This entire subject which to me very much includes restorations, only proves to me the very real truism that some people oddly believe which is if you hire any architect and tell him what you want they'll produce the same product. A greater fallacy I cannot imagine!
« Last Edit: December 31, 1969, 07:00:00 PM by 1056376800 »

Forrest Richardson

  • Karma: +0/-0
Re: Iím about to get my wish
« Reply #30 on: February 21, 2003, 08:28:10 AM »
TEPaul -- There is definately no "pat formula", but there is indeed a formula that involves, most always, the many tasks/phases I brought up in my very long post above. Your points are very good. Restoration/rennovation is a definate exception. Here almost all great decisions can be made in the field with only nominal paper plans...usually.

One follow-up: I doubt there are any golf architects who would not embrace the C&C philosophy of working with the land and doing on-site shaping along with whatever was done on paper. The factors involved with this approach are: (1) site complexity (those some may not want to pursue due to its complexity); (2) physical factors (drainage, engineering, environmental); and (3) budget.

Budget may need some explanation. At Rustic Canyon, for example, the architects literally built the course and it was, for the most part, a very "easy" site -- no major hurdles or complexities. This worked great, and I believe the budget was quite low and efficient. We are about to start a project in Mexico that is similar -- at least in the fact that there will be minimal drawings and lots of hand work and brainpower pushing sand around the existing dunes. BUT...at a site or project type where it is NOT condicive to make most of the shaping decisions in the field (which is likely 95% of the courses being built today) there is a budget line item required to work in such a manner. Good? Bad? makes no difference. It's simply a budget matter and one the project needs to support.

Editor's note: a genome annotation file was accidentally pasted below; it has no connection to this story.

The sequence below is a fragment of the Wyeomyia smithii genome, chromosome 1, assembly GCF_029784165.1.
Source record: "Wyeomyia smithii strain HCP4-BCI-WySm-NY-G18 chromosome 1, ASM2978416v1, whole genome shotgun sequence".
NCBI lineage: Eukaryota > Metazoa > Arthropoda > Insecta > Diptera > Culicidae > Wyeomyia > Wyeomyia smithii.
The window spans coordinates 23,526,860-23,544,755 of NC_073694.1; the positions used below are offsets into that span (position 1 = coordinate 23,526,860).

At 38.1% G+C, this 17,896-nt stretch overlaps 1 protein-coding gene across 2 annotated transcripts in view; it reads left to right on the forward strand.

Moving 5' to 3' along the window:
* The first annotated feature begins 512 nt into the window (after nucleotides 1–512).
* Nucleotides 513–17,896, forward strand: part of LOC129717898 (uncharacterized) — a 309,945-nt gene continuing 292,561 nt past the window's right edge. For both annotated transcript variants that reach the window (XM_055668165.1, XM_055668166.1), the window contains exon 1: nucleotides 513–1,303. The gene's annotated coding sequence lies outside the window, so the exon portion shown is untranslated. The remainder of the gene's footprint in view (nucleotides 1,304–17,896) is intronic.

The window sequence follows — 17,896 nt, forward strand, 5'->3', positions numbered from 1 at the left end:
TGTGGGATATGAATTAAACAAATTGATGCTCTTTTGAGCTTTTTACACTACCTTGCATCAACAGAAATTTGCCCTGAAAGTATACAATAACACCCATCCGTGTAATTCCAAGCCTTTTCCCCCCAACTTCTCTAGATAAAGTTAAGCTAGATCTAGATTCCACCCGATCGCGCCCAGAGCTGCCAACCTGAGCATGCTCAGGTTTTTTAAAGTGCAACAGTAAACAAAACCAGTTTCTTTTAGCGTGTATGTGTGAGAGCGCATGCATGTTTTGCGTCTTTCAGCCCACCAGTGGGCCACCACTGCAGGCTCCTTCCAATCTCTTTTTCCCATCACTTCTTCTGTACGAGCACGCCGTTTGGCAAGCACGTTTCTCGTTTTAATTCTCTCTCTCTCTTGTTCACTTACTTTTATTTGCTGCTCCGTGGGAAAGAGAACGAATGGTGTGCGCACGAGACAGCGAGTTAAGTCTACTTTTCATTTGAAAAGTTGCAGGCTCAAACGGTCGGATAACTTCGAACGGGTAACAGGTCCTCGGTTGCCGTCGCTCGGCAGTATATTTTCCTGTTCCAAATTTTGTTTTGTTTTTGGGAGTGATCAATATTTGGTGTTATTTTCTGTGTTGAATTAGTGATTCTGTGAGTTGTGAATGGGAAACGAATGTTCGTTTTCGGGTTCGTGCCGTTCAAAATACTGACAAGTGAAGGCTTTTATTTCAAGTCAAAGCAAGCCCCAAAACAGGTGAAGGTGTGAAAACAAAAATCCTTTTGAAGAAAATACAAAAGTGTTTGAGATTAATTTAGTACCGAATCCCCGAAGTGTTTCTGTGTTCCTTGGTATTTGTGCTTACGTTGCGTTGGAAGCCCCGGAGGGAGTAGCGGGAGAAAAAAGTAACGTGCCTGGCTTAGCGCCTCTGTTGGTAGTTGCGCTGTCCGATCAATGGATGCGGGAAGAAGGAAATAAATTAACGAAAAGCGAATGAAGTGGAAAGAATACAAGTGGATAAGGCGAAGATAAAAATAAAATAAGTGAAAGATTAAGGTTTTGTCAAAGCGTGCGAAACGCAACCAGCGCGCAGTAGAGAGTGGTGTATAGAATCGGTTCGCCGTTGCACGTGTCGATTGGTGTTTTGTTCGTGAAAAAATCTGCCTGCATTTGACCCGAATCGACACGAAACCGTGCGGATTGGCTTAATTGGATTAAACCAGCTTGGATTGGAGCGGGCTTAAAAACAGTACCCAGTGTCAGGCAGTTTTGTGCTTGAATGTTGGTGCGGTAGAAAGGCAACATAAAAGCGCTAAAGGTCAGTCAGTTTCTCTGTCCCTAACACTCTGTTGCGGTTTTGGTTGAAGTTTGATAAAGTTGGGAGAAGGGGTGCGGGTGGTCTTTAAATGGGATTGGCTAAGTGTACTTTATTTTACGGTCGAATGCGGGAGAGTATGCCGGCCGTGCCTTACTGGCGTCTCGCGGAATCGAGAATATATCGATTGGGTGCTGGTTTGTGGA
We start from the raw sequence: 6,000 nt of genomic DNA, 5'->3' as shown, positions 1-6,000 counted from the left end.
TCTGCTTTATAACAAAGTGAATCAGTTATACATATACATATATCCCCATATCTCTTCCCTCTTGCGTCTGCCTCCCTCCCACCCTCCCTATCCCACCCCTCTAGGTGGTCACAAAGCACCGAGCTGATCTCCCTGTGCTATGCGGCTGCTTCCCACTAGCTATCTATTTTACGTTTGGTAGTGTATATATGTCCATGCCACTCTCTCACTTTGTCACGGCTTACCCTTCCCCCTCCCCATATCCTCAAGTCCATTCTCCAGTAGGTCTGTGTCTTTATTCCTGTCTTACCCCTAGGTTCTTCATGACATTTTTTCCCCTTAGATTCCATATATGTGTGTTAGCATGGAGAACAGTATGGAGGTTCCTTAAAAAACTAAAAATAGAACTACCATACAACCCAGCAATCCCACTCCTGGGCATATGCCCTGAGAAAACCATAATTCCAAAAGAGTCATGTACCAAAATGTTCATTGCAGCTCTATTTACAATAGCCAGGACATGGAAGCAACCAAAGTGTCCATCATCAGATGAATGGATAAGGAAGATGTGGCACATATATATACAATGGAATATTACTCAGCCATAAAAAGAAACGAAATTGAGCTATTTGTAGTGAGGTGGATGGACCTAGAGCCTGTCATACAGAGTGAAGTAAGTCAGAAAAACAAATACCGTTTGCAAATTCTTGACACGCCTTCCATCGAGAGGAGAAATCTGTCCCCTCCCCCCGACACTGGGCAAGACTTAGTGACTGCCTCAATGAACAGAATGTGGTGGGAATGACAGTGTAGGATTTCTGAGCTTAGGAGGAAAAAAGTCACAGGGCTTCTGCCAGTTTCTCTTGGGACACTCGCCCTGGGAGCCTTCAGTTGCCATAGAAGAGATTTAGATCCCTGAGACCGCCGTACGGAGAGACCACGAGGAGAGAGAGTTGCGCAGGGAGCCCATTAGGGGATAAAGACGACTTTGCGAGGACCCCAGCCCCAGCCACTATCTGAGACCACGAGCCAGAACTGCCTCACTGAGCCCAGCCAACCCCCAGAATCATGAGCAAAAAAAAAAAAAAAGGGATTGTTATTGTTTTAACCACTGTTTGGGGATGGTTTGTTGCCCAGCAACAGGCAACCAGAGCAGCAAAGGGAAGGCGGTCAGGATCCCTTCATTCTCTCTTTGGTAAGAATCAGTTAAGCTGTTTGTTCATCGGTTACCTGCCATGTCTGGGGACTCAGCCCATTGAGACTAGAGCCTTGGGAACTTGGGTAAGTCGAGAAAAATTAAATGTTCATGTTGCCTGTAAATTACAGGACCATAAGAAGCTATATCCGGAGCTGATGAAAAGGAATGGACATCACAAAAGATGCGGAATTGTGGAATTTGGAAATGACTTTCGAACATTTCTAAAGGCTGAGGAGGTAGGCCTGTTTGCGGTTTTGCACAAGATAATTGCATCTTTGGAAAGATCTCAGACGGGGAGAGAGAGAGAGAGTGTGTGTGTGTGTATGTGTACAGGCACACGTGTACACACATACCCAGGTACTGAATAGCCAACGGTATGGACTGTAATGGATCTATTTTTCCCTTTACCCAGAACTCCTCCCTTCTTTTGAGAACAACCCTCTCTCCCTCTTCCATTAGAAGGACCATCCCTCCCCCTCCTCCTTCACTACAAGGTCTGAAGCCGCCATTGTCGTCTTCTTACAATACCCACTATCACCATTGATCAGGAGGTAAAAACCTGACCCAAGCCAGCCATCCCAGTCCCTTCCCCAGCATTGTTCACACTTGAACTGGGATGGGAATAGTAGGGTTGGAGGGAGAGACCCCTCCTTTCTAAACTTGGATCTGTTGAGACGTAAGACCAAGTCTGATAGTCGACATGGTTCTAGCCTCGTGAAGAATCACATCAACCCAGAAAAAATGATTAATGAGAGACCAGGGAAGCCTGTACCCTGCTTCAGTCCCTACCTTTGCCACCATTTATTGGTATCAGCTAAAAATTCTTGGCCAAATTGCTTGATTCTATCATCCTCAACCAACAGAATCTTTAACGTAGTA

I sometimes get the feeling that a lot, not all -- but a lot -- of comparisons and perceptions on GCA are looked at up against the classic and masterful work of the past. This is fine. We need to embrace our roots in golf. But we also need to embrace the change in golf that is not all about the past, but finding portholes through which the young can be brought into the game -- still with a link to the past -- and through which they can become as obsessed as we were when we first picked up a club. Not all ourses can or should be built where they may have only been considered in 1926. This is because kids in the Colorado pines need a course. And in the tropics, deserts, etc.

There are good and bad versions of each of these types of shaping, whether they occured in the field, or on paper:

1. Nearly-natural occurring holes, found in nature
2. Minimal shaping efforts using what exists as a platform
3. Carving and scuplting from uninteresting land
3. Morphism of land by massive or nearly massive efforts

In 1 and 2 you can do most of the work in the field and "get away with it", so to speak.

In 3 you can do most of the work in the field, but someone will pay if there is no scheme or plan.

In 4 you really can't do most of the work in the field. I suppose you might try, but good luck to all!
« Last Edit: December 31, 1969, 07:00:00 PM by 1056376800 »
ó Forrest Richardson, Golf Course Architect/ASGCA
    www.golfgroupltd.com
    www.golframes.com

Tony Ristola

  • Karma: +0/-0
Re: Iím about to get my wish
« Reply #31 on: February 21, 2003, 09:32:23 AM »
Forrest:  But in any of these methods...wouldn't it be best to have someone calling the shots in the field?  Someone with authority following construction closely?  You never know when opportunities will arise as they don't present themselves according to a schedule...or specifically during a rare visit by the architect to the site.  Perhaps it's not cost effective for some, but isn't close monitoring beneficial for the end product?  

Sure a heavily graded and engineered project would have to stick closely to design solutions (some are set in stone) but with all the grading...aren't there decisions to be made and opportunities to be found...strategic...aesthetic?  The same with a site which requires minimal engineering and grading?  Opportunities arise for both and if plans are left to the contractor with little input from someone withthe authority to make alterations in the field...the project could be missing out on opportunities to better the project.  

I just think that time on-site by someone with authority to call shots during construction can yield a better project, regardless of method. This enables...seeking and filtering ideas and opportunities...monitoring and communicating the design intent.  The more of this the better.
« Last Edit: December 31, 1969, 07:00:00 PM by 1056376800 »